I have a floor joist where the knot in the middle of the span is somewhat coming out. Attached is a picture. Should I be worried and how do I fix it?

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  • 2
    This has been like this for 60 years and this is as loose as that knot's gotten and now you're worried about it???
    – FreeMan
    Commented Nov 28, 2022 at 18:20
  • 3
    No this just happened it wasn’t like this for 60 years. It was like that since yesterday lol. The drywallers put a block to screw the sheet rock into and nailed into the knot Commented Nov 28, 2022 at 19:25
  • 1
    It would be nice to know what is above this. An open floor(where you just walk)/attic will be less of a concern than a bathtub/safe/water bed.
    – crip659
    Commented Nov 28, 2022 at 21:06
  • Open floor and living room Commented Nov 28, 2022 at 21:10

4 Answers 4


It always happens and was a total miss by the framing crew. But, unless you're springy upstairs it's not really a problem. The adjacent joists will assist just fine for normal empty area loads above.

Although, if you have the ability to address it, then even a 2x4 glued and liberally screwed to one side can remedy any perceived weakness. Preferably, the 2x4 should run a minimum of 3-feet out on either side of the knot, hole, notch or weak spot.

  • Ok thank you that’s what I thought I’d do Commented Nov 28, 2022 at 18:12
  • That would be great and should be no future worries for the area above's use.
    – Iggy
    Commented Nov 28, 2022 at 18:15
  • I totally agree: Grab a 2x4 (others said about 6' long, I dk), some screws, a driver and a tube of Liquid Nails and sister that on. Problem solved. Commented Nov 28, 2022 at 19:26
  • 1
    You think the framing crew would avoid using a joist because of that defect after it has already been graded spf #2? Commented Nov 29, 2022 at 2:19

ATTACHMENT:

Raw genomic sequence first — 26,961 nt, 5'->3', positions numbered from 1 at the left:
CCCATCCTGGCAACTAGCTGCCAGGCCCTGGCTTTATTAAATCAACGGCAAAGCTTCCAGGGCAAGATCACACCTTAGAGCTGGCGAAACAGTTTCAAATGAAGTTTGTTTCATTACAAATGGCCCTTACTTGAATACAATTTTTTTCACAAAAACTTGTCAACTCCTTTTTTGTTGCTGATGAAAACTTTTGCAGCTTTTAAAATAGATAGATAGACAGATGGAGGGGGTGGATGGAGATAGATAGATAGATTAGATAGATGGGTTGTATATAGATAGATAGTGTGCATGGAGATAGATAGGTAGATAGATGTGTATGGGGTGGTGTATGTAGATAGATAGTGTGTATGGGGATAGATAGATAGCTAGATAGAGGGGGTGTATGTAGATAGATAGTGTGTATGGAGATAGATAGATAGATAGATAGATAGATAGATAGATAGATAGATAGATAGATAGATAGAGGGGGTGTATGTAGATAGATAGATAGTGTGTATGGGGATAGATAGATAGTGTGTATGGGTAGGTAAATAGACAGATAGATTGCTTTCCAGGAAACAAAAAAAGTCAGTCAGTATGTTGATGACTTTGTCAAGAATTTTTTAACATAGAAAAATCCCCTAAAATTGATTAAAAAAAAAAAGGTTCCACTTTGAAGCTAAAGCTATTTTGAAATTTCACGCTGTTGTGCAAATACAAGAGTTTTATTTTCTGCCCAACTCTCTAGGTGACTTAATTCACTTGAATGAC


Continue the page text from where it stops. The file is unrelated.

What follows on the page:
I would not get too excited.

Reason 1: that knot has been allowed for in the grading of the lumber. If #2 framing will do the job as designed, you don't need to repair every little defect in an attempt to make structural select out of #2.

Reason 2: floor joists are part of a system, where loads are shared by many floor joists working together.

If you can't bear to do that, remove or rip open the drywall for access and sister a hunk of lumber beside that area, extending several feet on either side of it. You'll also have to relocate the cables that are presently stapled to it to do that.

Using a steel reinforcing strap/plate is also an option. That might fit below the cables.

  • 1
    The house was built in the 60s and the beams seem a little undersized that’s why I was a little concerned but thanks I’ll just put a 2x4 below to give a little extra stiffness Commented Nov 28, 2022 at 18:13

Don't worry

That knot was always a weak spot, and the drywall screw that separated it has not made it significantly weaker.

You could add cross blocking to the two neighbouring joists, but really this is much ado about nothing.

Cosmetic damage to a piece that will soon be hidden behind drywall, just let it be.


Overall, it's structurally sound due to redundancies built into neighboring joists.

The frustration will arise if you go to step on that spot from above and start hearing a squeak. That is a prime location for nail pops in subfloor or hardwood.

If you have a drywall seam on that joist or close to it then it has a chance of cracking after it's mudded. Is this parallel seem running in an open air space?

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  • The seam is like a few inches over on a block tho. That’s probably fine no? Commented Nov 28, 2022 at 19:25
  • @MrHeatingguy Well the perpendicular seam is directly below the knot. As for the parallel seam; is it blocked for the entire length of the joist? Why would the drywaller have a seam in the middle of open air space like that? See my edit. Also, if no foot traffic nor heavy item storage occurs above this joist then my observation is moot.
    – MonkeyZeus
    Commented Nov 28, 2022 at 19:32
  • Yes it’s blocked the entire way every 16 inches Commented Nov 28, 2022 at 19:35
  • @MrHeatingguy Interesting. It's probably fine but I don't have the experience to back up that assessment. If you still can then sister a 4-6' joist to it.
    – MonkeyZeus
    Commented Nov 28, 2022 at 19:39
  • I'd be back-blocking the drywall else it's going to crack. but the length is wrong for that.
    – Jasen
    Commented Nov 29, 2022 at 21:19

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